Interested? Here are detailed instructions on how to install Ubuntu on your existing Windows or macOS machine. This guide also explains how to install Ubuntu without getting rid of your existing operating system. This option, known as a dual boot installation or dual-booting, will install Ubuntu on your computer alongside Windows or macOS. Whenever you start your computer, you will have the option to choose with operating system you use.
If you’re not ready to take the plunge, you can opt to run Ubuntu from your USB stick. This installation requires the least commitment from you and your computer, but it will probably affect the quality and speed of Ubuntu’s performance. That said, there are some alternative Linux operating systems that you may find better suited for running off a USB drive.
When you sign into Ubuntu for the first time, you will see a screen that looks like this.
This is the Ubuntu desktop. While Canonical has added a few of its own elements of charm, the interface you see is not exclusive to Ubuntu. It’s actually known as GNOME.
What Is GNOME?
GNOME is a desktop environment for free and open source operating systems. It comes from the GNU Project, which has been providing the world with free software for over three decades.
Just like Ubuntu uses the Linux kernel to make software communicate with your computer, it uses GNOME to provide you with an easy-to-use onscreen interface. The panel showing the time, the launcher that opens apps, and the overview screen showing all your open windows are all part of GNOME.
The GNOME Interface
The GNOME desktop is unlike what you may have encountered on Windows and macOS, though it does have some elements in common. Let’s start by looking at the top of the screen.
The bar across the top of the screen provides access to the Activities overview, the currently open application’s menu, the date and time, and system indicators such as battery life and network connectivity.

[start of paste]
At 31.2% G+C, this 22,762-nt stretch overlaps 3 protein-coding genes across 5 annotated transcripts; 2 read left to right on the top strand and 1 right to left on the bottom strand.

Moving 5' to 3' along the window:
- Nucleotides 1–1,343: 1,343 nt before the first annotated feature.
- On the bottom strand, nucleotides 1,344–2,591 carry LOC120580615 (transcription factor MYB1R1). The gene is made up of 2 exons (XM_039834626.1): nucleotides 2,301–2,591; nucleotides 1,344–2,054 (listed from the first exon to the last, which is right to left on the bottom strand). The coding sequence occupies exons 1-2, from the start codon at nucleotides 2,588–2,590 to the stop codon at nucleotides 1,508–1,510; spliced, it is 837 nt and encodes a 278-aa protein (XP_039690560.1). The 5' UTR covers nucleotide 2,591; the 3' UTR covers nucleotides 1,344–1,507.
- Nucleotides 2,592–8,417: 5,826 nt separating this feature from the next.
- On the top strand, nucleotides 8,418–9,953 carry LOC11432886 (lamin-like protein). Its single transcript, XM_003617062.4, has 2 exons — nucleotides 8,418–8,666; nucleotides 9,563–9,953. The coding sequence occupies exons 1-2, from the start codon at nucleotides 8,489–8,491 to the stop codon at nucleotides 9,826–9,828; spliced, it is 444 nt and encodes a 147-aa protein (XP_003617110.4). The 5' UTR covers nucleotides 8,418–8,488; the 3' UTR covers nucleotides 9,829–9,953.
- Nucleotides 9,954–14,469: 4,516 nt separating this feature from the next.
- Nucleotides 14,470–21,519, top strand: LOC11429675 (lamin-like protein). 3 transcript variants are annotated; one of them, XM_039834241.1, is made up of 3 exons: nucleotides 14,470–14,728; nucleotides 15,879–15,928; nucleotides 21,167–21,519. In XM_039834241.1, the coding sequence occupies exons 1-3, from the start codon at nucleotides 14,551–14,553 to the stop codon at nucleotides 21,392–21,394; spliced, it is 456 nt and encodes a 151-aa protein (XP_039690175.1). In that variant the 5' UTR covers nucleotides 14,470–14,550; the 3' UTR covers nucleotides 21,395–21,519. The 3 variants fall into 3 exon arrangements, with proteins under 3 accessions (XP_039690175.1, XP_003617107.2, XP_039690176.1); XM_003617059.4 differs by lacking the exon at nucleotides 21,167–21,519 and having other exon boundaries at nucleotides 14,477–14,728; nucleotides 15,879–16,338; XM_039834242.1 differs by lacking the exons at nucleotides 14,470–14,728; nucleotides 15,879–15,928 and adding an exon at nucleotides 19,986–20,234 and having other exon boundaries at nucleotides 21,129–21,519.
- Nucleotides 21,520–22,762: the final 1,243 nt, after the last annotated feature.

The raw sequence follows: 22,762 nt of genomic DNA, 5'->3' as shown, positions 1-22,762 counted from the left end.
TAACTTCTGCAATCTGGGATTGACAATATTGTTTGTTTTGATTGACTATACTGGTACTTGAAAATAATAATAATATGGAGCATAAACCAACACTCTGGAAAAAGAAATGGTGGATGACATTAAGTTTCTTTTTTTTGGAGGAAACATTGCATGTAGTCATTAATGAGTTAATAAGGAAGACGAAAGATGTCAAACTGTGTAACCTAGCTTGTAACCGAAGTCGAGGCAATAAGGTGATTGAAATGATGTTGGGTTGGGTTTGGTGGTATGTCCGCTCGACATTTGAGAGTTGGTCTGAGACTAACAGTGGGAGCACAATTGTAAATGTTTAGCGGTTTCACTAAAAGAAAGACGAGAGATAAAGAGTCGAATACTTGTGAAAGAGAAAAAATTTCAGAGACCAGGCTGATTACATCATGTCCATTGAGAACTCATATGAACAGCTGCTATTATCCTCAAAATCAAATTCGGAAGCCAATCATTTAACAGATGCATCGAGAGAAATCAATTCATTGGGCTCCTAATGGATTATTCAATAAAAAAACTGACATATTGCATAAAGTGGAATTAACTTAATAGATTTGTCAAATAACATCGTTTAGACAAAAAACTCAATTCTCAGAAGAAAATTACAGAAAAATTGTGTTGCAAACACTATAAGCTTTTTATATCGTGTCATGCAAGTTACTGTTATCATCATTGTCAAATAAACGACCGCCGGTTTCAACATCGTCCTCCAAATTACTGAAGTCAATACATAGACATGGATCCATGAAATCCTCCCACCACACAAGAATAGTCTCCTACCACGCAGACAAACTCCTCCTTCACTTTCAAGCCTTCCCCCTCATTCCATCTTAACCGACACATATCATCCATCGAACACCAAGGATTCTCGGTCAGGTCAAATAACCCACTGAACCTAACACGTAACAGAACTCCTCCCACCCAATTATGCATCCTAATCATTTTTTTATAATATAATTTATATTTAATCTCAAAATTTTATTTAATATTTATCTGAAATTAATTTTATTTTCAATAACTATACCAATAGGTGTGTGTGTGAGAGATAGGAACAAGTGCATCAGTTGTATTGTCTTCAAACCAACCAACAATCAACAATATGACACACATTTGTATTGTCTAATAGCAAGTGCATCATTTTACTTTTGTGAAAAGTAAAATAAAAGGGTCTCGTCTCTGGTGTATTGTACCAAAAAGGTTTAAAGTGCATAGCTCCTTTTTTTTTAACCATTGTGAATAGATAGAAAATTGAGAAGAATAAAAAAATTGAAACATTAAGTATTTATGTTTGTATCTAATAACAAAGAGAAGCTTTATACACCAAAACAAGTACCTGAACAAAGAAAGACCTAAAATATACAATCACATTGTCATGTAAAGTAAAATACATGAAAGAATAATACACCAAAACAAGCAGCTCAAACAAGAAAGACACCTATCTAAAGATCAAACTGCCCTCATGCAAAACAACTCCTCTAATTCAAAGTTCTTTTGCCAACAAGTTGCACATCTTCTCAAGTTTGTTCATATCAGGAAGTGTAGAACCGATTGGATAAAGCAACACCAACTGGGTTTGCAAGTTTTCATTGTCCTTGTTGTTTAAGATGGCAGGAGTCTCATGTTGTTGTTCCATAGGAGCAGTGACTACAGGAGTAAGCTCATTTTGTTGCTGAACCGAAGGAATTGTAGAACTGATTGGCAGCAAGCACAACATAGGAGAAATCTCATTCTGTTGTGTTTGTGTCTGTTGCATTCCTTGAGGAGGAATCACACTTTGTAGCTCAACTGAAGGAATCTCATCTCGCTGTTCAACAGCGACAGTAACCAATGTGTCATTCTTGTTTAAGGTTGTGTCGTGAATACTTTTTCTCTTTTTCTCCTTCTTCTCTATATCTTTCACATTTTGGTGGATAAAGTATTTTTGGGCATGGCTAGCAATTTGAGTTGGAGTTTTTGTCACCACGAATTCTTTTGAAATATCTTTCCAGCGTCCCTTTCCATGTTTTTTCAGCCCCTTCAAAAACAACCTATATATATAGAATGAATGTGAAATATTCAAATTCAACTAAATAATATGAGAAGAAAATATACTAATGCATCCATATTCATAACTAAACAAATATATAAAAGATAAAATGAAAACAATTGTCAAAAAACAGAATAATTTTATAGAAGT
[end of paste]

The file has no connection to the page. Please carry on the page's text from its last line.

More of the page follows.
The dock occupies the left side of the screen. It shows currently open apps plus shortcuts to your favorites.
The Activities overview is where most of the magic happens. You open the overview by clicking the Activities button in the top bar or moving your mouse to the top-left corner of the screen.
The app drawer appears at the bottom of the dock. When clicked, it lists all of the apps installed on your computer in a grid of icons.
A search bar appears at the top of the Activities overview. You can open apps, load files, issue commands, and perform numerous other actions by typing into this area.
Workspaces appear on the right side of the activities overview, across from the dock. Think of workspaces as multiple desktops that all exist virtually on the same computer.
Navigating the Top Bar
The first item on the top bar is the Activities button. Clicking here opens the Activities overview.
Next is the application menu. Here is where you go to adjust an app’s settings, such as changing the default download folder for a web browser or changing fonts in a text editor.
In the middle you will find the date and time. Clicking here pulls up a calendar and displays notifications.
The far right corner holds system indicators. There are individual icons showing battery life, network connectivity, sound, Bluetooth, and more. However, clicking on any of these indicators opens up a single menu that will let you toggle volume, change your network, restart your computer, and perform other tasks.
Navigating the Dock
A dock containing your apps lines the left side of the screen. Unlike most other GNOME desktops, Ubuntu’s dock is always visible regardless of whether the Activities overview is open.